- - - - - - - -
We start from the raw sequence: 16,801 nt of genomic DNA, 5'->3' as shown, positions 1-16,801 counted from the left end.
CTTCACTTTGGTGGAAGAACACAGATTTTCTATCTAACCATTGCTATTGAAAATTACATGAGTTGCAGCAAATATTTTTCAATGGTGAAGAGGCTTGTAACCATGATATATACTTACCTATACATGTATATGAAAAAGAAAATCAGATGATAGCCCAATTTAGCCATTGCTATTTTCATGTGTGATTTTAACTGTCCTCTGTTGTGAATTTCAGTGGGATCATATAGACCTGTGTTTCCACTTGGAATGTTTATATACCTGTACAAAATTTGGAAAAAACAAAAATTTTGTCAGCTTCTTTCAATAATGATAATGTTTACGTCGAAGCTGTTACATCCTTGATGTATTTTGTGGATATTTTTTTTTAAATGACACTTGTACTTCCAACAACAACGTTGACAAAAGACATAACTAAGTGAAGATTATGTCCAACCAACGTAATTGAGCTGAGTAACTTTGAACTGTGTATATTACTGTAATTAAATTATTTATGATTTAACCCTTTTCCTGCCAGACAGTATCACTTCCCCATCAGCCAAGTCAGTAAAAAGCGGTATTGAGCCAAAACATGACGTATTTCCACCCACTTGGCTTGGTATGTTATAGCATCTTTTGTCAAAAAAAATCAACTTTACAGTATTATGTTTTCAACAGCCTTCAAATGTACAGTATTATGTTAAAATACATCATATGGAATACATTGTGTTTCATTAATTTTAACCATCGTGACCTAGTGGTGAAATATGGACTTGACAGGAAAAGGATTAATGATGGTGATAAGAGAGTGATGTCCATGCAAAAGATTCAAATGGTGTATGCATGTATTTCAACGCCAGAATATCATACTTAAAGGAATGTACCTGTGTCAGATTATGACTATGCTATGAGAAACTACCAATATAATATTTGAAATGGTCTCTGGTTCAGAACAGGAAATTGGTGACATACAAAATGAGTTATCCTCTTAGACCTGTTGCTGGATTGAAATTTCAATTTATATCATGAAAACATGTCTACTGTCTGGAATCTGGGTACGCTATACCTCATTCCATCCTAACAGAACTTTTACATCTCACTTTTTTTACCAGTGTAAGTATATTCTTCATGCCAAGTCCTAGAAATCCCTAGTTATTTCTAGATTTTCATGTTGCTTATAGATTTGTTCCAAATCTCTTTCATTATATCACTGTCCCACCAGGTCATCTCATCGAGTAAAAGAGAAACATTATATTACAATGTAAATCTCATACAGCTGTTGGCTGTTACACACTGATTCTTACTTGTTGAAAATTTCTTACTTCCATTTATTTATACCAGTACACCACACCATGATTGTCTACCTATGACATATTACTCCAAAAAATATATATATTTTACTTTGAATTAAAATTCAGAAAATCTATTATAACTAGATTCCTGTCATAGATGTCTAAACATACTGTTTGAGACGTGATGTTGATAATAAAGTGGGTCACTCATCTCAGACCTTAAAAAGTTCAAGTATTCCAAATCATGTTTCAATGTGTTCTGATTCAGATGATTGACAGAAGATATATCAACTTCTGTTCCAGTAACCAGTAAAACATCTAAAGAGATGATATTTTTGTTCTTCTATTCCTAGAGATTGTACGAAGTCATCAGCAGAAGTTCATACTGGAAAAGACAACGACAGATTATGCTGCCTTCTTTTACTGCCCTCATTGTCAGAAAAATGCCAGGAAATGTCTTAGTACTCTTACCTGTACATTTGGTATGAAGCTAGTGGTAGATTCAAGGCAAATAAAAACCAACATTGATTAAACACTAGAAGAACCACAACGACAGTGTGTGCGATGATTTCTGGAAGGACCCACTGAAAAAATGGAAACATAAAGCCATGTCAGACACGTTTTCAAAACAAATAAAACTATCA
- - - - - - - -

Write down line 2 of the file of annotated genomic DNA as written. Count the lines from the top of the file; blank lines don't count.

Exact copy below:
CTTCACTTTGGTGGAAGAACACAGATTTTCTATCTAACCATTGCTATTGAAAATTACATGAGTTGCAGCAAATATTTTTCAATGGTGAAGAGGCTTGTAACCATGATATATACTTACCTATACATGTATATGAAAAAGAAAATCAGATGATAGCCCAATTTAGCCATTGCTATTTTCATGTGTGATTTTAACTGTCCTCTGTTGTGAATTTCAGTGGGATCATATAGACCTGTGTTTCCACTTGGAATGTTTATATACCTGTACAAAATTTGGAAAAAACAAAAATTTTGTCAGCTTCTTTCAATAATGATAATGTTTACGTCGAAGCTGTTACATCCTTGATGTATTTTGTGGATATTTTTTTTTAAATGACACTTGTACTTCCAACAACAACGTTGACAAAAGACATAACTAAGTGAAGATTATGTCCAACCAACGTAATTGAGCTGAGTAACTTTGAACTGTGTATATTACTGTAATTAAATTATTTATGATTTAACCCTTTTCCTGCCAGACAGTATCACTTCCCCATCAGCCAAGTCAGTAAAAAGCGGTATTGAGCCAAAACATGACGTATTTCCACCCACTTGGCTTGGTATGTTATAGCATCTTTTGTCAAAAAAAATCAACTTTACAGTATTATGTTTTCAACAGCCTTCAAATGTACAGTATTATGTTAAAATACATCATATGGAATACATTGTGTTTCATTAATTTTAACCATCGTGACCTAGTGGTGAAATATGGACTTGACAGGAAAAGGATTAATGATGGTGATAAGAGAGTGATGTCCATGCAAAAGATTCAAATGGTGTATGCATGTATTTCAACGCCAGAATATCATACTTAAAGGAATGTACCTGTGTCAGATTATGACTATGCTATGAGAAACTACCAATATAATATTTGAAATGGTCTCTGGTTCAGAACAGGAAATTGGTGACATACAAAATGAGTTATCCTCTTAGACCTGTTGCTGGATTGAAATTTCAATTTATATCATGAAAACATGTCTACTGTCTGGAATCTGGGTACGCTATACCTCATTCCATCCTAACAGAACTTTTACATCTCACTTTTTTTACCAGTGTAAGTATATTCTTCATGCCAAGTCCTAGAAATCCCTAGTTATTTCTAGATTTTCATGTTGCTTATAGATTTGTTCCAAATCTCTTTCATTATATCACTGTCCCACCAGGTCATCTCATCGAGTAAAAGAGAAACATTATATTACAATGTAAATCTCATACAGCTGTTGGCTGTTACACACTGATTCTTACTTGTTGAAAATTTCTTACTTCCATTTATTTATACCAGTACACCACACCATGATTGTCTACCTATGACATATTACTCCAAAAAATATATATATTTTACTTTGAATTAAAATTCAGAAAATCTATTATAACTAGATTCCTGTCATAGATGTCTAAACATACTGTTTGAGACGTGATGTTGATAATAAAGTGGGTCACTCATCTCAGACCTTAAAAAGTTCAAGTATTCCAAATCATGTTTCAATGTGTTCTGATTCAGATGATTGACAGAAGATATATCAACTTCTGTTCCAGTAACCAGTAAAACATCTAAAGAGATGATATTTTTGTTCTTCTATTCCTAGAGATTGTACGAAGTCATCAGCAGAAGTTCATACTGGAAAAGACAACGACAGATTATGCTGCCTTCTTTTACTGCCCTCATTGTCAGAAAAATGCCAGGAAATGTCTTAGTACTCTTACCTGTACATTTGGTATGAAGCTAGTGGTAGATTCAAGGCAAATAAAAACCAACATTGATTAAACACTAGAAGAACCACAACGACAGTGTGTGCGATGATTTCTGGAAGGACCCACTGAAAAAATGGAAACATAAAGCCATGTCAGACACGTTTTCAAAACAAATAAAACTATCA